I picture my work with a glass of wine and a cup of coffee on my desk. When I start the day, I reach for the coffee. I decide what tasks to do today and I place any of the hard, nasty ones at the top of the list*. I think you know the kind of work that I mean. I hate to respond to regulatory orders for audits and information so that needs to happen with coffee. Fire someone – definitely coffee.
At some point in the day, I can switch to the glass of wine. What’s the difference?
Reaching for wine is when I’m working on the stuff that I’m really good at and love. I’m thrilled to spend time out of the office thinking about the whole company. I’m good at the Strategic Plan and building systems to protect the company. That’s why I consult in these areas. It’s drinking from the wine glass.
Do you ever stop drinking coffee?
You can kill off your zeal and joy by only drinking coffee. We all have some hard tasks that need to get done. The trouble starts when you never have time to get to the wine that revives your vision and gives you new energy.
We are all exactly equal in one way. TIME
Maybe you read this as owner of a 10,000 worker company. I direct 150 staff. The President directs 4 million workers in the Executive Branch. It doesn’t matter. We all came in early this morning with the same exact amount 10 hours to work. The day marches forward for princes as well as paupers.
You are probably doing some coffee work that wastes your essential leadership time and robs the joy.
I listened to one leader who tries to outsource everything except his core strategic tasks. What a fantastic idea! In my workday, I need to get more contracts for my company and build relationships with owners. Or I can spend the day hunting for the last audit and certificate of incorporation. Which use of my limited management 10 hours will move the company forward the most?
- The company that accepts your outsourcing knows how to do that one task
- You don’t have to hire excess capacity or worry about hiring/supervision/unemployment because everyone is working for the other company.
- Some outsourcing reduces criticism
- Choose an outsourcing company that is similar to your size. ADP is too big for most companies and they don’t really need your money.
- Plan how to measure whether the outsourcing is effective and how often to monitor. If you fire the janitors and bring in a cleaning company, you will need to have clear measurements of success, monitoring, and fraud control for theft. If you just give some strangers the keys and go back to your Strategic Plan, plan for a lot of coffee in days ahead 🙂
- Be careful of agencies which do so many kinds of jobs that they know a little about a lot of things. That’s like hiring yourself 🙂
- Watch for business changes and make sure that the contracted outsourcing still meets your needs. I use Netflix and recently got Amazon Prime. Suddenly, I wonder why I am still paying monthly for Netflix which I don’t watch that often.
10 Good Outsourcing Examples
- Payroll and Human Resources with a company such as APS. For us, APS is not too large so we can always speak to someone. Payroll is not that complicated for a payroll company. The software calculates taxes and pays employees. It’s ok not to watch them too closely since the employees and IRS are also watching. Many will also store required company documents and appraisals, training videos, time off requests. Etc. If it’s easy to use, then there is no downside to outsourcing.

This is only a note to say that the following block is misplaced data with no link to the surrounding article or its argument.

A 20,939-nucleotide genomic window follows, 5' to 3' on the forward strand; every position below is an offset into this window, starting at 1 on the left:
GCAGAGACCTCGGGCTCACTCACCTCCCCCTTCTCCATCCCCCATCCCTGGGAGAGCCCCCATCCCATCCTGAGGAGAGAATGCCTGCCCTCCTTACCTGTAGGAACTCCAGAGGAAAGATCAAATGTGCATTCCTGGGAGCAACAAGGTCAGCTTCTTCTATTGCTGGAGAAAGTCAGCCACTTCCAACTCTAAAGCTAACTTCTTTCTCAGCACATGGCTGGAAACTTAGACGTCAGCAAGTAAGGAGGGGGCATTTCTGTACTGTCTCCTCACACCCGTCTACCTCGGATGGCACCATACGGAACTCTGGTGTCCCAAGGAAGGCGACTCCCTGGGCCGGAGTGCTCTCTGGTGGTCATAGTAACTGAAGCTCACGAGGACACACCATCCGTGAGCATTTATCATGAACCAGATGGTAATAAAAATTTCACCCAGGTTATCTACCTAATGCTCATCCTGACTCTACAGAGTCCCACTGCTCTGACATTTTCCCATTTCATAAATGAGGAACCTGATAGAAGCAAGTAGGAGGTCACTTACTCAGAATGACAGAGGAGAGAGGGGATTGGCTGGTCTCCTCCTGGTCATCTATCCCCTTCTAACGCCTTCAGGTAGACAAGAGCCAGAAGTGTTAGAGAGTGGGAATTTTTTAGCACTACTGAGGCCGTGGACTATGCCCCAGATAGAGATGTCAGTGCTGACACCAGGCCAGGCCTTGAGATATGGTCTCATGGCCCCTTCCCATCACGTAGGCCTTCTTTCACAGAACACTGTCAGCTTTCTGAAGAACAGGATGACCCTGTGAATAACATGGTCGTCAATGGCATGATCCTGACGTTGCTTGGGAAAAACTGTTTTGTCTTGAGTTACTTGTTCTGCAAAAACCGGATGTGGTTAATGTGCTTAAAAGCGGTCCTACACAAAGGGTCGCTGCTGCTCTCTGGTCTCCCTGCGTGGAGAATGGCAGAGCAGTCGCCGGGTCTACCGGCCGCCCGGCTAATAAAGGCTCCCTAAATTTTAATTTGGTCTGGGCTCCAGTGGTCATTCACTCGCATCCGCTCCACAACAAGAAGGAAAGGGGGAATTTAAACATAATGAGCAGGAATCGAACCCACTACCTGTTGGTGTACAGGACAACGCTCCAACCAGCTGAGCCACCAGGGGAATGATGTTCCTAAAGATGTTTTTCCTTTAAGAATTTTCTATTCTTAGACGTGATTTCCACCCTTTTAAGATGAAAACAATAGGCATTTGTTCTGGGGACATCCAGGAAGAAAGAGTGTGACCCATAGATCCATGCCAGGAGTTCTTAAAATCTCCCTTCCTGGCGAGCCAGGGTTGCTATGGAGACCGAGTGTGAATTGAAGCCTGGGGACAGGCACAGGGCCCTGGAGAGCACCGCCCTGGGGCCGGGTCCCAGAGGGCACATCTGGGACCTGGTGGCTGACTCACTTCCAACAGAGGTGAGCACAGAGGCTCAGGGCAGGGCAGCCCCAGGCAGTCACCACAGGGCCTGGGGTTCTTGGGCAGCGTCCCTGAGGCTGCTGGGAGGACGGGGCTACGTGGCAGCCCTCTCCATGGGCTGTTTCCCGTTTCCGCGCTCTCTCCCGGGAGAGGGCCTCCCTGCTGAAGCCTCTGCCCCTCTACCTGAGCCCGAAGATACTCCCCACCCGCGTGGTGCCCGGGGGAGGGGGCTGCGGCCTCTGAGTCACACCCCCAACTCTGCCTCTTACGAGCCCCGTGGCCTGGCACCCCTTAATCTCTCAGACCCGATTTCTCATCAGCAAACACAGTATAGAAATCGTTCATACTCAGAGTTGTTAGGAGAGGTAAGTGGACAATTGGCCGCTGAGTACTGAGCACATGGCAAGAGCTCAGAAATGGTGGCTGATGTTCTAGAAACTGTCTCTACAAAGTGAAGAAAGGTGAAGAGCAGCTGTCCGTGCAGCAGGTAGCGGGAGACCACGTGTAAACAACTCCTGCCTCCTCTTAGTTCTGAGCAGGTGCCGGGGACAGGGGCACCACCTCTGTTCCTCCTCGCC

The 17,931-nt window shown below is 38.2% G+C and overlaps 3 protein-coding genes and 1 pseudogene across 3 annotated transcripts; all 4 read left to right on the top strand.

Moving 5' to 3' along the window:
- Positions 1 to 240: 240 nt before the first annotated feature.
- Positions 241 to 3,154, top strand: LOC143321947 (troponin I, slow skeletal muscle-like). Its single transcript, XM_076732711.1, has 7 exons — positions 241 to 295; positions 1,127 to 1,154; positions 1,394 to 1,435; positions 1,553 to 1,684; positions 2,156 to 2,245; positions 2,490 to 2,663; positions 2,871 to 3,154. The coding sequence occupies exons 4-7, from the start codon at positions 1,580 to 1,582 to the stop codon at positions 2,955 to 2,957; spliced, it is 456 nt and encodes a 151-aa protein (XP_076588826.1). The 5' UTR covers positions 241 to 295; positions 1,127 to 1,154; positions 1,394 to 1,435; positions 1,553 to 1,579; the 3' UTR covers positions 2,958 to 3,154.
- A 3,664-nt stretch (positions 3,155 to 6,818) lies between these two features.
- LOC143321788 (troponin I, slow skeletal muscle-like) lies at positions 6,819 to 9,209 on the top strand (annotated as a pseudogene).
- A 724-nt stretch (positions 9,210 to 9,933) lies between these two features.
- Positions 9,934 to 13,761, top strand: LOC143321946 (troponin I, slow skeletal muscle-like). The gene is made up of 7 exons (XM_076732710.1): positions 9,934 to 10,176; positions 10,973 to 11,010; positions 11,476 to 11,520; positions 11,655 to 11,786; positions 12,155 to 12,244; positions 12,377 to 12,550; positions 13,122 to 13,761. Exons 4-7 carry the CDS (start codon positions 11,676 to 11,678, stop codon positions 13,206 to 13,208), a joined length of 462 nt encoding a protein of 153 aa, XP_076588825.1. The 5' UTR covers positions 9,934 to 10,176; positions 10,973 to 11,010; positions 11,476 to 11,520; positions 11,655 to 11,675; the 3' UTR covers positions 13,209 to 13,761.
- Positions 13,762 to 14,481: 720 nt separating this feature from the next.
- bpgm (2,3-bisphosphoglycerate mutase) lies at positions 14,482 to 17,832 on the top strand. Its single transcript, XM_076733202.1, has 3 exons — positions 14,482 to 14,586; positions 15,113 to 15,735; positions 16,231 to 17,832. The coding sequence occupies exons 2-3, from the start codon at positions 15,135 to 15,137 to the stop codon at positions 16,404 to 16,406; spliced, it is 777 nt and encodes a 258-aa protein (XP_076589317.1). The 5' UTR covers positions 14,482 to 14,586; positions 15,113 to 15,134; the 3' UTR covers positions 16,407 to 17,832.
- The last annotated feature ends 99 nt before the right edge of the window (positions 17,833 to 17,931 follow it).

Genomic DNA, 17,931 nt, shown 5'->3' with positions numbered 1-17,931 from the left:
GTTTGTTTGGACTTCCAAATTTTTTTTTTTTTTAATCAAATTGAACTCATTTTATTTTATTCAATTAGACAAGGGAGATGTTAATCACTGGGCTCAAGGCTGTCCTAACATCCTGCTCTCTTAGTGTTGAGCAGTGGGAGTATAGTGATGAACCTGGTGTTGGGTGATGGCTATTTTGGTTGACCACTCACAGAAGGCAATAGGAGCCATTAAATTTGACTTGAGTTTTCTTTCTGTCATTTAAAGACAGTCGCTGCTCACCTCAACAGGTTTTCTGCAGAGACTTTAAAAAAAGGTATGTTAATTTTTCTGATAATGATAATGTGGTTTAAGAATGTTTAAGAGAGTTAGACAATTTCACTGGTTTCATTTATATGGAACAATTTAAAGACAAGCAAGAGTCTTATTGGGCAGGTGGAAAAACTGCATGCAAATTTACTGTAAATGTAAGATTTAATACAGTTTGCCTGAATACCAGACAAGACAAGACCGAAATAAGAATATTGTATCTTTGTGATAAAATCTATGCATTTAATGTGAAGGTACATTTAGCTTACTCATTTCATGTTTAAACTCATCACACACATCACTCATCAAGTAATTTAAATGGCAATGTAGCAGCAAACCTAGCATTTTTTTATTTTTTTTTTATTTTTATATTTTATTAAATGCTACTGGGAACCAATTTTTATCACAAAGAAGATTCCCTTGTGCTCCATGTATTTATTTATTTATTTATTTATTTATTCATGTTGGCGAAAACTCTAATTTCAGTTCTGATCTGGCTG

- Janitorial – your part time janitors may be the worst. Few really want the job and janitors know more places to hide than the building inspector 🙂 Sadly, the janitorial company has similar trouble so you have to set this up carefully.
- Legal and Audit – you probably already outsource this
- Consultants for planning, cash management, and fraud – me 🙂 Very effective if the practice areas match your needs. Be careful with consultants who think they can do everything.
- Consultants to renegotiate loans, contracts and fire long term staff. Sometimes a fresh start is needed but consultants can be a buffer.
- Food – I’m amazed at service companies who run their own kitchen with all the problems of spoilage, regulations and staff. Outsourcing can’t be worse than what you are doing.
- Transportation and office equipment – lease everything and let someone else worry about repairs
- Clerical – we use Dropbox to store all corporate documents. 137,000 files today. A staff member in Indonesia labels them. I don’t have a filing cabinet in my office.
- Social media – there are a million eager workers in other countries who know more than you do about Google Analytics. Give it away
- Accounting and Accounts Receivable – an accounting and budgeting package always balances. You don’t have to check the assets against debits and credits! Once you have accidentally dropped a major line in an Excel chart from the SUM function, you will outsource and never look back
You are probably hesitating because you have seen some expensive quotes for outsourcing. True. So it comes down to three choices
- You hire another executive level staff member to take many of the coffee tasks while you save your 10 hours for leadership $$$$
- You burn yourself out and don’t advance the company because your life is all about the coffee jobs and you don’t even look at the wine. Company hires new CEO $$$$$
- You outsource and pay for some of the costs by reducing some operations staff and one less supervisor. $$
The coffee jobs are required but not essential. The wine jobs are all about the leadership and joy of the job. You have to find a balance that works for you and the agency. Outsourcing is one tool to take the 10 hours you are given today and invest it wisely. Start today.
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*Tracy, Brian. Eat That Frog!: 21 Great Ways to Stop Procrastinating and Get More Done in Less Time. San Francisco, CA: Berrett-Koehler, 2007. Print.